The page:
I wasn’t trying to argue that sadness is a sign of passivity; I was rather raising the question of what might be considered an ‘active’ response! Should one be inspired to react in some way beyond the immediate or emotional? And if so, how, and is this something we require of other forms of literary production? I think this dovetails with some of the questions I’m raising in the romance post this week about the ways in which fantasy (quest-oriented fantasy in particular) can be read. See what you think!

  3. Tintagel says:

    @Silverleaf–I think the 21st-century reader (and I’m probably going to insult a lot of people right now) wants reassurance that all the characters are going to be alright at the end. Perhaps it’s a reaction to living in a world where we have bad news flashed at us all the time. Fantasy fiction is therefore a form of escapism. So Tolkien’s making a point that although most can be happy, not all can is depressing to me as a reader. It’s not enough that most of Middle-earth gets to enjoy peace. I’m still sad about Frodo’s personal torment. (And there’s the point that the importance of individuality as a concept became much more widespread after WWII–my source for that has gone completely haywire, but I didn’t just make it up because it makes my point sound better)
    It’s fascinating to see how different authors from different periods use fantasy to address problems they see in their time. I don’t buy into formalism. Historicism is the way to go. Tolkien was writing as a reaction to war, I think.

    • hallsun says:

      Fair enough that some readers want that, but not all; there are people who love dark angsty tales, tragedies and endings where things are left entirely open! There were also people in the past who wanted the reassurance that you mention from their stories. So I’m a bit uncertain about big statements like this which assume that all C21st readers read in the same way. Similarly, motivations for writing are usually multifaceted and complex.

      Is fantasy more a form of escapism than, for example, Real Person fan fiction? Or more escapist than detective writing or thrillers or chick lit? Or any other fictional work? All of these allow a reader, to a certain extent, to temporarily leave their own circumstances and place themselves in another place, another time, another set of circumstances. Short of reading our own autobiographies, fiction always offers us this option (although we may have fictionalised our own lives to ourselves as a form of escape as well!). What I’m really trying to ask is whether the ‘escape’ is qualitatively different in fantasy fiction from that of other fictional genres, and if it is, whether that is helpful or not.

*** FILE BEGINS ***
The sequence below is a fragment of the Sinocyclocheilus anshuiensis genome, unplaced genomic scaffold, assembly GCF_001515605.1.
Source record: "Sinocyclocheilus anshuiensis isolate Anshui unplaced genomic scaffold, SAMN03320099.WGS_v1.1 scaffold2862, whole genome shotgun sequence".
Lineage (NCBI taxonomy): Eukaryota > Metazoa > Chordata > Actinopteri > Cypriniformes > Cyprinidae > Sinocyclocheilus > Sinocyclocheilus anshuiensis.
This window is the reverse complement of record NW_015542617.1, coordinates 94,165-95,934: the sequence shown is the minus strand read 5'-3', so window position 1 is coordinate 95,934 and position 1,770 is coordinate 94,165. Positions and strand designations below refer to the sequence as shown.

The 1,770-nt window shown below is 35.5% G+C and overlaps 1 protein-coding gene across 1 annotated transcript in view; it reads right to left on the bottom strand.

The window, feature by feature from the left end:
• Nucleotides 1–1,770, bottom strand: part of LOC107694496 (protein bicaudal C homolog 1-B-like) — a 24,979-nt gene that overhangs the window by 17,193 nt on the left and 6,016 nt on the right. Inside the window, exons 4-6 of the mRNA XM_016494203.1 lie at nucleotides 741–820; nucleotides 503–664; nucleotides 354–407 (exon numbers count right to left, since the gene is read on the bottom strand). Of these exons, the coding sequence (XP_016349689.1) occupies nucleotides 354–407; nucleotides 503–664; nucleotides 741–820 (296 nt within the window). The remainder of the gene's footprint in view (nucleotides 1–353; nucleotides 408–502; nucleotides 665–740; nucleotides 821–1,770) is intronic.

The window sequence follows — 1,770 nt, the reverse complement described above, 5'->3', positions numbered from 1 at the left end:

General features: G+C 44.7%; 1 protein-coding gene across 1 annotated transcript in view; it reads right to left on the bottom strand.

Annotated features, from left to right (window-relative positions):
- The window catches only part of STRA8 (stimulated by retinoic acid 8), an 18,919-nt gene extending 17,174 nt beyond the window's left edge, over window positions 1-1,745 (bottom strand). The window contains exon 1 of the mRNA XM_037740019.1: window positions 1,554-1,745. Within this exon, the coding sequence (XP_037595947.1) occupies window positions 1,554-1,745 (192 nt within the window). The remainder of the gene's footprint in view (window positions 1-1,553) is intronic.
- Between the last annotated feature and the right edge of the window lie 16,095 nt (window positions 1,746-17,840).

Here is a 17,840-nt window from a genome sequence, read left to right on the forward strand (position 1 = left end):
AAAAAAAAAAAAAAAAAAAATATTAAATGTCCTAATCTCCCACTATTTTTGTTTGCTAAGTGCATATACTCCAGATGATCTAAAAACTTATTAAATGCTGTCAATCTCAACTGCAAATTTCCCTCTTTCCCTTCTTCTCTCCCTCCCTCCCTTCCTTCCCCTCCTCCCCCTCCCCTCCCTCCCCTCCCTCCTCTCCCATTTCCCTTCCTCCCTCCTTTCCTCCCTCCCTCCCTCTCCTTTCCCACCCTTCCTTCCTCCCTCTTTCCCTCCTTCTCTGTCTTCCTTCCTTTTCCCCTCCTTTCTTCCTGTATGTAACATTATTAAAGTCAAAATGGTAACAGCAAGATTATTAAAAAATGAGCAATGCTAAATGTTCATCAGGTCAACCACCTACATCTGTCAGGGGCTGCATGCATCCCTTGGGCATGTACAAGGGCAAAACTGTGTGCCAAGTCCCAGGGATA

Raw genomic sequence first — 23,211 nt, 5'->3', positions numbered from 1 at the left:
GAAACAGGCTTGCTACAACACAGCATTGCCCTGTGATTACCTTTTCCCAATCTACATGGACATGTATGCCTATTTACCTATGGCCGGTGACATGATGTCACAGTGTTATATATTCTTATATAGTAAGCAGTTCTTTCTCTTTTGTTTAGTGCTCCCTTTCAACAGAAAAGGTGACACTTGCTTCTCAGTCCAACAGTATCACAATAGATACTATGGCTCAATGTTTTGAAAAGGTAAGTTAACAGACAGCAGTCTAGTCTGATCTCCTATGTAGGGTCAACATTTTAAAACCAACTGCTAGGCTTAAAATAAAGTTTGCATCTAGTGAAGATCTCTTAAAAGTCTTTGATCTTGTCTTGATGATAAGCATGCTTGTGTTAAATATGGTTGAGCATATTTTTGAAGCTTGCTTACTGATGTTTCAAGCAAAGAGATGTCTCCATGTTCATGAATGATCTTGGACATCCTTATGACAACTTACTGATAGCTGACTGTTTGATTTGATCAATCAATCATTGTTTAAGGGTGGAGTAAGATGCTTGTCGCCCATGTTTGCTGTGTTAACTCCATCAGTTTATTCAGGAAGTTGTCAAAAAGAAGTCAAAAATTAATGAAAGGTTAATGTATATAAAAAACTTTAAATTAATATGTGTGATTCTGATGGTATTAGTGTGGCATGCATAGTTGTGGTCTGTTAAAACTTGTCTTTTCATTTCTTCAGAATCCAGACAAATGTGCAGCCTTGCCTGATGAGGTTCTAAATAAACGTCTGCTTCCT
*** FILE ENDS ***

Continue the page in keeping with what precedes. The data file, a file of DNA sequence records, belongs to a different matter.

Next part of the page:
In relation to the effect of war, I am reminded of George Steiner, who argued that the only appropriate response to the horrors of WWW 2 was silence. He also discussed the effect of large-scale atrocity on the perception of the individual – I wonder if it was something of his that you read. I’d be interested to know who/what it was if you can find your source again.

      • Tintagel says:

        I think escapism is different in fantasy fiction (and sci-fi) because more often than not we are in a different world. RPF, sure, that’s a world full of celebrities and champagne, but the rules of gravity/physics do not change. In fantasy, this is not the case. Take, for example, the magic in the Tamora Pierce books. At one point a mage pulls a forest fire through her body.
        Fantasy can make a point about the contemporary world through the actions of the main characters without it being a direct attack on society. 1984, for instance, is clearly a critique of the politics of England in 1948, but by hiding behind Winston and Julia Orwell can critique it more subtley than by typing out a political screed.

        It was very possibly Steiner whom I read, but I found the quote in A-level. I’ll have a look for it over Reading Week.